Saturday 18 January 2020

Development on old Rocky Horror site given go-ahead

The Classic cinema in Harold’s Cross closed down in 2003
The Classic cinema in Harold’s Cross closed down in 2003

Plans to develop shops, offices and apartments on the site of the former Classic cinema in Harold's Cross have been given the green light, despite opposition from local residents.

Dublin City Council has granted planning permission to the construction firm Garvagh Homes for the mixed-used development of the site on the Harold's Cross Road.

The decision includes approval for the development of three blocks including a total of 91 apartments.

The owner of Garvagh Homes - Northern Ireland developer Padraig Drayne - paid more than €8m for the former cinema site, which had a guide price of €6m when it was placed on the market in October 2018.


The plans were opposed by the Harold's Cross Community Village Council, which represents a number of residents' associations in the area.

The village council claimed that the apartment blocks, which will be up to five storeys in height and almost 18 metres tall, represented overdevelopment of the site. It expressed particular concern about the impact on residents of Wilfrid Road and Kenilworth Park in Harold's Cross.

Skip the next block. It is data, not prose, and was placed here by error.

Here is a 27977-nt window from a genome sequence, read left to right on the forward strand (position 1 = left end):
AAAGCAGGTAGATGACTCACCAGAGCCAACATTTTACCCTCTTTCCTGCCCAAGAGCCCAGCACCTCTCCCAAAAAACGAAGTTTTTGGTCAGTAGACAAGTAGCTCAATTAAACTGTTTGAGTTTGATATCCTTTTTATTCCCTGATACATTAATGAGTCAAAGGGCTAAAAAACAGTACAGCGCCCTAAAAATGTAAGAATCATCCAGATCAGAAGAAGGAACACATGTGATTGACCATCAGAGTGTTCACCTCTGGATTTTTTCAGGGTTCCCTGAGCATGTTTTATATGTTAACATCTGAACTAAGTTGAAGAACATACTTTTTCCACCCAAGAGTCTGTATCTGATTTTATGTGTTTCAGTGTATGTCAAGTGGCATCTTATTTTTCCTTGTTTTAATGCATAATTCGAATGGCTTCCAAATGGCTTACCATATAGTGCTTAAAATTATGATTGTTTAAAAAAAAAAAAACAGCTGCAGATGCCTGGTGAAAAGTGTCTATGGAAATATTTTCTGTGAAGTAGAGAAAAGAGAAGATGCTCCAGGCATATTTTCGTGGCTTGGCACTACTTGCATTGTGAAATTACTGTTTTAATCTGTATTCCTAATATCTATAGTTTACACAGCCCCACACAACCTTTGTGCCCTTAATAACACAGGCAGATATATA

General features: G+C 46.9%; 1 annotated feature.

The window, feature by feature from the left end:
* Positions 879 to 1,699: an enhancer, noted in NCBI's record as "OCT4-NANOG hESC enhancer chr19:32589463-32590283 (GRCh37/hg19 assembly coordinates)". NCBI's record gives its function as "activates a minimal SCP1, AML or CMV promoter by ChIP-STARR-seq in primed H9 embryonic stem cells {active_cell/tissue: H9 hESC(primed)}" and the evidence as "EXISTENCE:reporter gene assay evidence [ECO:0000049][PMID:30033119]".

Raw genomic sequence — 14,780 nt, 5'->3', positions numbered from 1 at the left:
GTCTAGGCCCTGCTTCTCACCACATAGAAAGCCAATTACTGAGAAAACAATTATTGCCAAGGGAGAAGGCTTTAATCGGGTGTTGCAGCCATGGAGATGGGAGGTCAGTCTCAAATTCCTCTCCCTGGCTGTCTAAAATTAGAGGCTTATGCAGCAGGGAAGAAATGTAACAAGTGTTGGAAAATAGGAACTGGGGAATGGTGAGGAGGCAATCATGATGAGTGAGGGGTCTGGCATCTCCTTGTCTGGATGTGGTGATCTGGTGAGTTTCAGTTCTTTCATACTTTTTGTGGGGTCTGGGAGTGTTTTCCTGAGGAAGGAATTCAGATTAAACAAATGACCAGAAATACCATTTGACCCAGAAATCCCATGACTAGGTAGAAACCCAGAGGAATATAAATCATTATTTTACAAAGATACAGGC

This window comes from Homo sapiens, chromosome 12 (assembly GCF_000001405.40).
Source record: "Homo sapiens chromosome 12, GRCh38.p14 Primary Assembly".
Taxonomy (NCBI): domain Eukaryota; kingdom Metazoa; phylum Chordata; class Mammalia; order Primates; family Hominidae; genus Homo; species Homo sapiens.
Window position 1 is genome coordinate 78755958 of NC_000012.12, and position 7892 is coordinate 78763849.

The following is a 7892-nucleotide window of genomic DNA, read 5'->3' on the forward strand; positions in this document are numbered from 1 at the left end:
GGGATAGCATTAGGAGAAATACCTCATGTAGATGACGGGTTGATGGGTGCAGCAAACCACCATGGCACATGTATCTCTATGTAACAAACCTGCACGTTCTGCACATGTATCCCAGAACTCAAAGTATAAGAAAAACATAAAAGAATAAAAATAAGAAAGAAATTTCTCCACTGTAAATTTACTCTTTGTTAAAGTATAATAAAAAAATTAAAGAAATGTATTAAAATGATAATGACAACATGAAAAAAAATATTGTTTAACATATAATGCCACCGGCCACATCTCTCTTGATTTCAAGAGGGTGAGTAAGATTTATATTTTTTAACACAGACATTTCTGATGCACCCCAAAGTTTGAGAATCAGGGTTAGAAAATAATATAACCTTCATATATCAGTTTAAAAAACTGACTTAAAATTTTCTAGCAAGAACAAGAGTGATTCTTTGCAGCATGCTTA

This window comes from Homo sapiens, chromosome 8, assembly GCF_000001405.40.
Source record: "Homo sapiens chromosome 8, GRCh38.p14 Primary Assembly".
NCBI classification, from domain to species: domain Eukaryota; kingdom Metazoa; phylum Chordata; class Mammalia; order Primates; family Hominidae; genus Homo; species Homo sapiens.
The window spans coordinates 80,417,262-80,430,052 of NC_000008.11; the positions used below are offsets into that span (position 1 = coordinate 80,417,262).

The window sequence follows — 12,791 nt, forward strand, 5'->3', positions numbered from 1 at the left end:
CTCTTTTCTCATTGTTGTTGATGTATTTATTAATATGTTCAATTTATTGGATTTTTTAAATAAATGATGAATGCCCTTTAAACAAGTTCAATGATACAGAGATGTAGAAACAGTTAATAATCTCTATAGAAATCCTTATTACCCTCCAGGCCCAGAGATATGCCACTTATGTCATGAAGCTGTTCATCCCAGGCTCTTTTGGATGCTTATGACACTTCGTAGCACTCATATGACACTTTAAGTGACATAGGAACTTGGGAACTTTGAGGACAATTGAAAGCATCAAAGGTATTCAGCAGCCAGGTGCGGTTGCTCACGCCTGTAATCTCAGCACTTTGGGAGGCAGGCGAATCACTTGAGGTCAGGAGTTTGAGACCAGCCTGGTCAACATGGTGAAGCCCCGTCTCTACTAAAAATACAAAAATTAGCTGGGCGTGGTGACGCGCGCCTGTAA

The village council also said that more than a third of the development consisted of studio flats and one-bedroom apartments, with no family homes - in terms of three-bedroom apartments - planned in the scheme.

The lack of such facilities would not help its work "to further build a vibrant and vital community", it added.

Council planners ruled that the overall visual impact of the proposed buildings would be "satisfactory" and would not be significantly overbearing on surrounding properties.


The Classic was famous for its regular screening every Friday night for over 20 years of the cult movie The Rocky Horror Picture Show, with many cinema-goers dressing up, singing and dancing throughout the film.

The musical was the final movie shown in the Classic when it closed down in 2003 after first opening its doors in 1953, when it was known as the Kenilworth.

Planning permission for another proposed development of a smaller apartment complex on the site was refused in 2005.

Opponents have a deadline of October 21 to lodge an appeal against the development with An Bord Pleanala.

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